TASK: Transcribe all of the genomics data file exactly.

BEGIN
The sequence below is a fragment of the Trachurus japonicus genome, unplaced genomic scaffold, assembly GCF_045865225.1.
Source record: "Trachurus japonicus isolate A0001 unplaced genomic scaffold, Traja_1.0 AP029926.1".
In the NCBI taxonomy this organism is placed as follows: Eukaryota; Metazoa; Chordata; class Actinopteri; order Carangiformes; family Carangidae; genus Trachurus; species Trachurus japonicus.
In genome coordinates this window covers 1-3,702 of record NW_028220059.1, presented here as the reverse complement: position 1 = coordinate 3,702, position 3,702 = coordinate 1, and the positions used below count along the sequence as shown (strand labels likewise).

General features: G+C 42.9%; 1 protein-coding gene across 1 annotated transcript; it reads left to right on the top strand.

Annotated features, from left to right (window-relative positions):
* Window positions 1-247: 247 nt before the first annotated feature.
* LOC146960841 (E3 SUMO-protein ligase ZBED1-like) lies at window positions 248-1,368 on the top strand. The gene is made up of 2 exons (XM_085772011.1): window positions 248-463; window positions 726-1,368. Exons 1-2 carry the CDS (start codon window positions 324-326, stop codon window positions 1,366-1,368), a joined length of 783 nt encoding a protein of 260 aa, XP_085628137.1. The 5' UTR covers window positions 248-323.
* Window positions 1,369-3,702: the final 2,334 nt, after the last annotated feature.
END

The sequence below is a fragment of the Trachurus japonicus genome, unplaced genomic scaffold, assembly GCF_045865225.1.
Source record: "Trachurus japonicus isolate A0001 unplaced genomic scaffold, Traja_1.0 AP029926.1".
In the NCBI taxonomy this organism is placed as follows: Eukaryota; Metazoa; Chordata; class Actinopteri; order Carangiformes; family Carangidae; genus Trachurus; species Trachurus japonicus.
In genome coordinates this window covers 1-3,702 of record NW_028220059.1, presented here as the reverse complement: position 1 = coordinate 3,702, position 3,702 = coordinate 1, and the positions used below count along the sequence as shown (strand labels likewise).

General features: G+C 42.9%; 1 protein-coding gene across 1 annotated transcript; it reads left to right on the top strand.

Annotated features, from left to right (window-relative positions):
* Window positions 1-247: 247 nt before the first annotated feature.
* LOC146960841 (E3 SUMO-protein ligase ZBED1-like) lies at window positions 248-1,368 on the top strand. The gene is made up of 2 exons (XM_085772011.1): window positions 248-463; window positions 726-1,368. Exons 1-2 carry the CDS (start codon window positions 324-326, stop codon window positions 1,366-1,368), a joined length of 783 nt encoding a protein of 260 aa, XP_085628137.1. The 5' UTR covers window positions 248-323.
* Window positions 1,369-3,702: the final 2,334 nt, after the last annotated feature.